Norton Amendments to Prevent States from Racially Profiling and to Increase Section 8 Housing Vouchers to be Considered by Rules Committee, Today


Norton Amendment to Eliminate Subsistence Fees in Federal BOP Halfway Houses to be Considered Tomorrow

WASHINGTON, D.C. – (RealEstateRama) — The office of Congresswoman Eleanor Holmes Norton (D-DC) announced that the House Rules Committee is scheduled to consider amendments to the fiscal year 2018 Transportation, Housing And Urban Development Appropriations bill, including her amendments to prohibit states that receive federal transportation funding from engaging in unconstitutional profiling based on physical characteristics and another to increase funding for Section 8 tenant-based vouchers by 1 percent, or $187 million, today, Tuesday, September 5, 2017, at 4:00 p.m. in H-312 (U.S. Capitol).

Congresswoman Eleanor Holmes Norton
Congresswoman Eleanor Holmes Norton

The Rules Committee tomorrow is scheduled is consider amendments to the fiscal year 2018 Commerce, Justice, and Science Appropriations bill, including Norton’s amendment to prohibit the Federal Bureau of Prisons (BOP) from carrying out the law that requires individuals in halfway houses and on home confinement to pay a subsistence fee to offset the cost of being housed or supervised. District of Columbia Code felons are the only local felons housed by BOP and are subject to the fee when in halfway houses.

Norton has had success in the past with her racial profiling amendment, which was unanimously passed by voice vote on the House floor and was included in the fiscal year 2015 omnibus appropriations bill, which was signed into law in December 2014. Norton’s other two amendments are new this Congress.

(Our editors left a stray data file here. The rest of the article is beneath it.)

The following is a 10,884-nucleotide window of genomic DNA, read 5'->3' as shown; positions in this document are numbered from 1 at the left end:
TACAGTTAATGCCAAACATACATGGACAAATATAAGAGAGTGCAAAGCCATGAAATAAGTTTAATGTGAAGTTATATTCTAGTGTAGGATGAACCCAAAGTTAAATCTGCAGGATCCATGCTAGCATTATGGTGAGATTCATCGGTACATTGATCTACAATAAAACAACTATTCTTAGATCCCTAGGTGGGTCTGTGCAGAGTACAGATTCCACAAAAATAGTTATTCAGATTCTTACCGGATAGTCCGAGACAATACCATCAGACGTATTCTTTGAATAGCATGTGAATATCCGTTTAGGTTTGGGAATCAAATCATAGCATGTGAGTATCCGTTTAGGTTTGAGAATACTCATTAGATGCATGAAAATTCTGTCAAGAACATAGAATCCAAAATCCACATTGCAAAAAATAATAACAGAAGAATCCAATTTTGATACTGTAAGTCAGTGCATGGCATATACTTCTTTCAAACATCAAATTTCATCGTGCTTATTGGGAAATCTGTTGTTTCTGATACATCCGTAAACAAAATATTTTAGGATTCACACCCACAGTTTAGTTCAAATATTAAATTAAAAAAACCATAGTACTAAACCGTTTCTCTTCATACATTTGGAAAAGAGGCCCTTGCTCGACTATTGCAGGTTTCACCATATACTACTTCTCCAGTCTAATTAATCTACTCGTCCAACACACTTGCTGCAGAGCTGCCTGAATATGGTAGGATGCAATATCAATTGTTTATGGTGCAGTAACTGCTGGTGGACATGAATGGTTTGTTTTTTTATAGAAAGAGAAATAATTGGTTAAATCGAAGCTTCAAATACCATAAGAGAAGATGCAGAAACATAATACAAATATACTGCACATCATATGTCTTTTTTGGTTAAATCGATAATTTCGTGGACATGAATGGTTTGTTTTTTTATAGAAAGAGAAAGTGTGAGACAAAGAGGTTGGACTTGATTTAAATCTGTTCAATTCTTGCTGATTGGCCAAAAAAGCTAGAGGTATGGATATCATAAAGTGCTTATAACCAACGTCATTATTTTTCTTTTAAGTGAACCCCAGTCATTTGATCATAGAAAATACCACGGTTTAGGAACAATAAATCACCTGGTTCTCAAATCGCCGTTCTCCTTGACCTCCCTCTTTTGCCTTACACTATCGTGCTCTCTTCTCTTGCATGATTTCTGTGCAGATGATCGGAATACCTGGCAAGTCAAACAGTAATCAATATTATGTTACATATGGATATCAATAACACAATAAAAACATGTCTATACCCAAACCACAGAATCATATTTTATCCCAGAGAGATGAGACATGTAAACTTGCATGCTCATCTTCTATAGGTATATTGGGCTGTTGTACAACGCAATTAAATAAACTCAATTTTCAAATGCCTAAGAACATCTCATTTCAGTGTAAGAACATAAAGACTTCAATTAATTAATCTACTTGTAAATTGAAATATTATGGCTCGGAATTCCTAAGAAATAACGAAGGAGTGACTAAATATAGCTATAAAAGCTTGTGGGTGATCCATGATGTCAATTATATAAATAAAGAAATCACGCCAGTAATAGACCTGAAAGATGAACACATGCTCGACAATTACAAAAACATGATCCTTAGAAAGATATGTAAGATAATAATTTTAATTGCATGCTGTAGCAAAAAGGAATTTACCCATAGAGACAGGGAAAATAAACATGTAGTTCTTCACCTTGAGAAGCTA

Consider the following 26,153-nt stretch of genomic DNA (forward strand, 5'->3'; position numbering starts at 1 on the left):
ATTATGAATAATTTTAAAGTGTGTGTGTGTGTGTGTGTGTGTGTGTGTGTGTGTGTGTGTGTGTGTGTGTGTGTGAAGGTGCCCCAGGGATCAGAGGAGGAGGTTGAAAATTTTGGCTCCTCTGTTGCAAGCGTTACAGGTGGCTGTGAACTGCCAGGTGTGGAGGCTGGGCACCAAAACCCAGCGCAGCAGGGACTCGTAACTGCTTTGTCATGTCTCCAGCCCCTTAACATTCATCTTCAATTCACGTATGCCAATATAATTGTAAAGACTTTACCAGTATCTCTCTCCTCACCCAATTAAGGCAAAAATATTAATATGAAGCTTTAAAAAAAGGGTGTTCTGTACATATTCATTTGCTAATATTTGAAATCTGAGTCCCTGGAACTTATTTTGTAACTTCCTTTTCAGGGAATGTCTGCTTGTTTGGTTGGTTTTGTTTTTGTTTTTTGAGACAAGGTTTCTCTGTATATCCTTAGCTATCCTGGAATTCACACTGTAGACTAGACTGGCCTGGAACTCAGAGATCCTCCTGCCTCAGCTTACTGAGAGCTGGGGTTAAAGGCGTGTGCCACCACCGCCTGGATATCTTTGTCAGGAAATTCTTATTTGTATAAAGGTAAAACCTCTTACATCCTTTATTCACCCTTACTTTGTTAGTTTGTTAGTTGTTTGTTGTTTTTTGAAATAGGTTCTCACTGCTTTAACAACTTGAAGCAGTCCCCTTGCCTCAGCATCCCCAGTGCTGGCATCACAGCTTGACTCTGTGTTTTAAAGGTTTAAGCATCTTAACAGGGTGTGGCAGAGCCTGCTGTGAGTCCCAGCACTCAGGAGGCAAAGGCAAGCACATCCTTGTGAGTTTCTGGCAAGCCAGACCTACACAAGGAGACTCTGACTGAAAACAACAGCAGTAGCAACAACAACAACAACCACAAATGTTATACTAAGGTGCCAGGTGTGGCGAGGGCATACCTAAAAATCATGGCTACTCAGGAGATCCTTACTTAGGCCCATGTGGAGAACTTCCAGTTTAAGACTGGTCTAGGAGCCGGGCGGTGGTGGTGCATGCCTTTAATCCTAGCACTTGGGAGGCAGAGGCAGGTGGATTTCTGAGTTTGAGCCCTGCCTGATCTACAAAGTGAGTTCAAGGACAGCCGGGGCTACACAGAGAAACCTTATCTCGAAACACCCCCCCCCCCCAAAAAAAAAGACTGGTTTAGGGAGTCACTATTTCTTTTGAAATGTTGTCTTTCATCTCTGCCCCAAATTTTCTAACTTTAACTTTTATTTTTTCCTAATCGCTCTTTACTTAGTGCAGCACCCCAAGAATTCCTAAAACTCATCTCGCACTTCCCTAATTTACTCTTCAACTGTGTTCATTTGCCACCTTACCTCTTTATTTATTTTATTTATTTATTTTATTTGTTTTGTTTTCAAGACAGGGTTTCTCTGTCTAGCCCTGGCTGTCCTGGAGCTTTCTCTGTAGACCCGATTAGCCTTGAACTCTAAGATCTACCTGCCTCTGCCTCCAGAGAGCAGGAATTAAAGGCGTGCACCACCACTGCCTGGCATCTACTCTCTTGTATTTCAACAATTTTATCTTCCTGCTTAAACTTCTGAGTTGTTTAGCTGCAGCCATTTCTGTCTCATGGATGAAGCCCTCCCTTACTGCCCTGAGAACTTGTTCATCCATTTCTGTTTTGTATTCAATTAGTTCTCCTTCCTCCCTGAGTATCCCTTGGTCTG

“With these amendments, I am asking the House to get to work on several national issues that also affect D.C. and need national attention,” Norton said. “My affordable housing and subsistence fee amendments have particular significance for D.C. residents. Affordable housing is out of reach for most D.C. residents today and my modest amendment asks the House to show it understands the need for action. My subsistence fees amendment would relieve an unfair and too heavy-to-bear cost on inmates returning from the Federal Bureau of Prisons. Out of prison and without a job, returning citizens have no ability to pay counterproductive subsistence fees while they are living in halfway houses, any more than they paid for their subsistence while at the BOP. I am urging the Rules Committee to make in order these important provisions for a full House floor vote.”


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